Your Google Home will also use your location to help answer your questions. You wouldn’t be able to request the day’s forecast without it. Your location data can also be used to help tailor ads to your preferences based on where you are (like showing movie times near you). Google says Incognito Mode for Maps is on the horizon, and this would mean users could dissociate their Google accounts with location and map requests. This means you would have the option to use Google Maps without having your searches and requests linked to your account.

You can manage and delete location history under Data & Personalization or My Activity.

Google's location history settings
A map of Google's location history

Do note, though, that Google says some experiences may be degraded or lost by turning off location tracking, including real-time recommendations.

Change ad settings

Google’s Privacy & Terms document says it does use “information it collects” from you to inform advertisements. This includes exchanges between you and your Google Assistant, as Google says some transcripts of your requests to the Assistant may be used to personalize advertisements to you. You can manage ad settings for your Assistant here. You can turn off personalized ads in My Account as well, where you can also edit and block certain ads you’re seeing.

Google Assistant activity screen

Zeynep Tufekci, associate professor at the UNC School of Information and Library Science, where your information is going and who’s using it that are used to personalize content (specifically those of Google-owned YouTube) have a track record of perpetuating radical content. Google, on the other hand, says it won’t show you advertisements based on sensitive categories, nor will it share personally-identifiable information with advertisers.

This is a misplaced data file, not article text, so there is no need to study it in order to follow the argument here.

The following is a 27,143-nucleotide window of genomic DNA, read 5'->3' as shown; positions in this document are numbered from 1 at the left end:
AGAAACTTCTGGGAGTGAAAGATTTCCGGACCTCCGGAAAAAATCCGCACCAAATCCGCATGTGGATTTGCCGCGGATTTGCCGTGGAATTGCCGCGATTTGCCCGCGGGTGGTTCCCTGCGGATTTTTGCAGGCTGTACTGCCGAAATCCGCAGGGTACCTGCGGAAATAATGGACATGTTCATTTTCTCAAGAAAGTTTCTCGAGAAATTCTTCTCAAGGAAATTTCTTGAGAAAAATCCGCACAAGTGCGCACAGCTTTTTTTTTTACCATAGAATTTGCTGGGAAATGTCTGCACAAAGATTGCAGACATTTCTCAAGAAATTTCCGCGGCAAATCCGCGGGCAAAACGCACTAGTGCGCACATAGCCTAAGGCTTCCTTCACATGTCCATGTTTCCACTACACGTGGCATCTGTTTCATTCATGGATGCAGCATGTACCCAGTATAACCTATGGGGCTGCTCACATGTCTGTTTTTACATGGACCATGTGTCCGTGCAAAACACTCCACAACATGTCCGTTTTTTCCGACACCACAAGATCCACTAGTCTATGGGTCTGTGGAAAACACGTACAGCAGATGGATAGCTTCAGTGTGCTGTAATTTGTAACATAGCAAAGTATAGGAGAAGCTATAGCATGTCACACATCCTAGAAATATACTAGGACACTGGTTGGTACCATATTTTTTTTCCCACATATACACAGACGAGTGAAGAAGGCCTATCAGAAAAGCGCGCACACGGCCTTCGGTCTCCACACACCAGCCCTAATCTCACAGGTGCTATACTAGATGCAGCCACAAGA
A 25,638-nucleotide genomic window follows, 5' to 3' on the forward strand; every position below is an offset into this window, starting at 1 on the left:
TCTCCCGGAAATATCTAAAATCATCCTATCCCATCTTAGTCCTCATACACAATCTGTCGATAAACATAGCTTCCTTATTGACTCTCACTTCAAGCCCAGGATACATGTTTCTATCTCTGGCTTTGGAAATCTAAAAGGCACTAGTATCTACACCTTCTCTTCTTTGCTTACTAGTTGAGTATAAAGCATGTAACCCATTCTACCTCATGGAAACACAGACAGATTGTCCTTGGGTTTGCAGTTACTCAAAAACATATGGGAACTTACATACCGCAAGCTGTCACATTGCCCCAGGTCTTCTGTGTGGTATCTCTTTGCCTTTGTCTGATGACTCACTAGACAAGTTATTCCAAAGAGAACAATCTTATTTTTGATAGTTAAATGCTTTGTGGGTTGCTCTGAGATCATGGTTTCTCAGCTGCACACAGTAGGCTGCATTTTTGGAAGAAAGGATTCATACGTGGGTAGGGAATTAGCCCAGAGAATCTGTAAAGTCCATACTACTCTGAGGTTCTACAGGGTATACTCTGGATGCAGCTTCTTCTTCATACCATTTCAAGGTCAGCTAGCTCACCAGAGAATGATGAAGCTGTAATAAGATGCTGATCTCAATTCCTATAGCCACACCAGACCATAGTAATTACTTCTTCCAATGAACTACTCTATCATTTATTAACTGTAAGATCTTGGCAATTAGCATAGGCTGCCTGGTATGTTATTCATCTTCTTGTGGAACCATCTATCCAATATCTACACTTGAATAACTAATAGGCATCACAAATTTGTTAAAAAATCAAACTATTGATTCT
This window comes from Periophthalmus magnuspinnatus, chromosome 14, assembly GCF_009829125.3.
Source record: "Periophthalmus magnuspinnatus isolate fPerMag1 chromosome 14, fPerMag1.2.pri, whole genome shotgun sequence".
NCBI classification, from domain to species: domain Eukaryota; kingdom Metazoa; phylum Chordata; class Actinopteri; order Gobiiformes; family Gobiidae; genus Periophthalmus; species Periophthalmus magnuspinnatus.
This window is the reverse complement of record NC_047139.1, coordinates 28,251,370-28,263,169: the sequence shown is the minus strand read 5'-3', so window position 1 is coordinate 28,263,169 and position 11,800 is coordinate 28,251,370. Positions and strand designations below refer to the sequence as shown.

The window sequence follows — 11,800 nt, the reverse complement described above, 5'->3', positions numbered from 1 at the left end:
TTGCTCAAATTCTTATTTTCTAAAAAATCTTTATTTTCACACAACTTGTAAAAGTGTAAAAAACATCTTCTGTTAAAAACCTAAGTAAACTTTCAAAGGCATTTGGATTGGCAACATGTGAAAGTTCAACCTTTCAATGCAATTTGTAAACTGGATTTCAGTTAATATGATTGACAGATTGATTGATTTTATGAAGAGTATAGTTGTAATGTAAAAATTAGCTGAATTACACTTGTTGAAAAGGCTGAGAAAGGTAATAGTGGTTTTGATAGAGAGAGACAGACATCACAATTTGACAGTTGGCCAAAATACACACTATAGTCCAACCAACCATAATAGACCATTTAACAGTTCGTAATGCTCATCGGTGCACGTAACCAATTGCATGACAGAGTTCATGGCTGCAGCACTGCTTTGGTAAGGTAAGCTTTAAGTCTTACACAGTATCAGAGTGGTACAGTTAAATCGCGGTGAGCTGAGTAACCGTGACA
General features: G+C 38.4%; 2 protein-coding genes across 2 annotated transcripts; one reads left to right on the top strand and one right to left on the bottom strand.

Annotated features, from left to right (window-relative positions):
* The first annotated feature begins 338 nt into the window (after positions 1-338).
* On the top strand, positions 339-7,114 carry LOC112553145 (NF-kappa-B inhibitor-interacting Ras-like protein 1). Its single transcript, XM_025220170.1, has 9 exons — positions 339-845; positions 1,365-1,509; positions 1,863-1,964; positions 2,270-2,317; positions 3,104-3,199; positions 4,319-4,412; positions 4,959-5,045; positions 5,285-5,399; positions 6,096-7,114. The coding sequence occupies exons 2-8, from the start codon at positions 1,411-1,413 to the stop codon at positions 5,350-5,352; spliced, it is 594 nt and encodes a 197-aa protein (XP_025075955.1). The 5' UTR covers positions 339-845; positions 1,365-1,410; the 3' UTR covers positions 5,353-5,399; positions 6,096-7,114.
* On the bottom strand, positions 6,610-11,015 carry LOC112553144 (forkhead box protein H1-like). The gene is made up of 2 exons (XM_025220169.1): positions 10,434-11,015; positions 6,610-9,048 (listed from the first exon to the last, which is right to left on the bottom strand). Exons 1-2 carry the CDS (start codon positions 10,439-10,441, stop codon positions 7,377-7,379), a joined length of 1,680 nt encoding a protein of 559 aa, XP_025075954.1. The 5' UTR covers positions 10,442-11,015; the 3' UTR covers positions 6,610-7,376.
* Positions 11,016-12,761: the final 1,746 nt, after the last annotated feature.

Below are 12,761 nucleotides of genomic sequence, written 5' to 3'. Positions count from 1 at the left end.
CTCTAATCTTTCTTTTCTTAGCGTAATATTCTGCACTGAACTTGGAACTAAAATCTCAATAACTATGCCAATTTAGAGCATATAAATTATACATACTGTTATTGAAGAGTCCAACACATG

Google Nest privacy

As Google further migrates into the home, privacy and security concerns on data that are extracted from home security systems have been in question. Google has outlined its “commitment” to privacy in the home, which includes bringing users clearer alerts on when devices like cameras and sensors are sending information to Google servers.

“And so we commit to you that for all our connected home devices and services, we will keep your video footage, audio recordings, and home environment sensor readings separate from advertising, and we won’t use this type of data for ad personalization,” Google wrote. “When you interact with your Assistant, we may use those interactions to inform your interests for ad personalization.”

But Gillula says he doesn’t put a lot of “stock” into this declaration. When Google acquired DoubleClick, an advertising network, in 2007, it said it would keep privacy at the forefront and DoubleClick databases separate from Google’s other databases — like Gmail — with personally-identifiable information. In 2016, Google redacted this privacy policy and stated that Gmail and other Google services would help inform advertising data.

DoubleClick database privacy policy

Source: ProPublica via Google

“They [Google] were saying that they were keeping the data they collected via their DoubleClick platform separate from information they would collect while you were logged into Google or something like that,” Gillula said, referencing Google’s old privacy policy. “And then they erased that line…I don’t think there’s any reason to trust them here.”

We reached out to Google for comment on how exactly this separation will work and didn’t receive a response. For now, opting out of ad personalization is still largely on you.

The bottom line

Google admits it also uses your information to help it improve as a service. However, some experts, like Gillula, contend this is a way to keep personal data for longer than necessary. “The danger if they’re keeping additional data is, of course, there could be a data breach — or the data could be used in some way that you didn’t expect it to be used or if you knew about you wouldn’t want it to be used.”

About the Authors

The staff is dedicated to providing you with all the deep-dive details. Our writers, researchers, and editors came together from Charlotte, Seattle, San Juan, Fort Worth, Fort Lauderdale, San Diego, and Chicago to put this review together.